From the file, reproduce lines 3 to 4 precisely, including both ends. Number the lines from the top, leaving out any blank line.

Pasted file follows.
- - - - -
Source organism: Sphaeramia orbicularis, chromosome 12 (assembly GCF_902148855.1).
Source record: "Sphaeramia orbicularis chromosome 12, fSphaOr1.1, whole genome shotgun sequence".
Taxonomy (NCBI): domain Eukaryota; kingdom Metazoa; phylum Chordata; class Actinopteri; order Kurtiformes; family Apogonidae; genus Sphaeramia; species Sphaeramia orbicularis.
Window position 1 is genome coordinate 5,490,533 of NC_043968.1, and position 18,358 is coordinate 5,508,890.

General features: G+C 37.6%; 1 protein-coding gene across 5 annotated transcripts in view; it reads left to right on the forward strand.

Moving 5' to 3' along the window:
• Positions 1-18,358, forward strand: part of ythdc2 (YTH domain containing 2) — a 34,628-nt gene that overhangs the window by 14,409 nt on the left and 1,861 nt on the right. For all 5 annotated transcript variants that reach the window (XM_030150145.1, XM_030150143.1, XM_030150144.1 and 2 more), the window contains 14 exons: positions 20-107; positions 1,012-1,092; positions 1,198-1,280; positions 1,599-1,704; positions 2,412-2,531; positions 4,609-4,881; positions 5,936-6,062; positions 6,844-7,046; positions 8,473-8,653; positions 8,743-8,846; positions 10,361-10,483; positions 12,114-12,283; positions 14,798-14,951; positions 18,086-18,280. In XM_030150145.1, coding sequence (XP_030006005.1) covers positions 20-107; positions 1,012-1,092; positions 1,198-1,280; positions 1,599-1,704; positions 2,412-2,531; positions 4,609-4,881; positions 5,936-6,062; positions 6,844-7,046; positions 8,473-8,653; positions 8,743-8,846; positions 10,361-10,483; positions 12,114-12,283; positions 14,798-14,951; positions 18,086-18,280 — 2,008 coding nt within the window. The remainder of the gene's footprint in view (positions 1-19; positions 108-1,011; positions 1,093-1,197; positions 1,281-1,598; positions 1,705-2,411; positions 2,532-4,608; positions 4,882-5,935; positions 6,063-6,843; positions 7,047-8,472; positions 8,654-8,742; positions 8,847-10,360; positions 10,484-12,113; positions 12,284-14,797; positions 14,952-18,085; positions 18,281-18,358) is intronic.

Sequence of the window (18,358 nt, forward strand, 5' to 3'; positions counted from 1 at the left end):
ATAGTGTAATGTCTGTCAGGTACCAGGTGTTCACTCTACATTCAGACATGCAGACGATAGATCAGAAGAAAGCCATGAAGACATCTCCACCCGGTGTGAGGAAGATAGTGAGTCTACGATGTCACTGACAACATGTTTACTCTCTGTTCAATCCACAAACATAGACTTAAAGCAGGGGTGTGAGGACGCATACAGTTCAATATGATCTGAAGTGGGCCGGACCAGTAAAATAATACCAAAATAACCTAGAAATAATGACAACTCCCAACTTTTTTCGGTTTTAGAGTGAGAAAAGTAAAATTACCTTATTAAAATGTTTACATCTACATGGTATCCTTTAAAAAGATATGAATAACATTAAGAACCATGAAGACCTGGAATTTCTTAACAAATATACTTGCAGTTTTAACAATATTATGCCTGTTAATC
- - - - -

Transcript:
Taxonomy (NCBI): domain Eukaryota; kingdom Metazoa; phylum Chordata; class Actinopteri; order Kurtiformes; family Apogonidae; genus Sphaeramia; species Sphaeramia orbicularis.
Window position 1 is genome coordinate 5,490,533 of NC_043968.1, and position 18,358 is coordinate 5,508,890.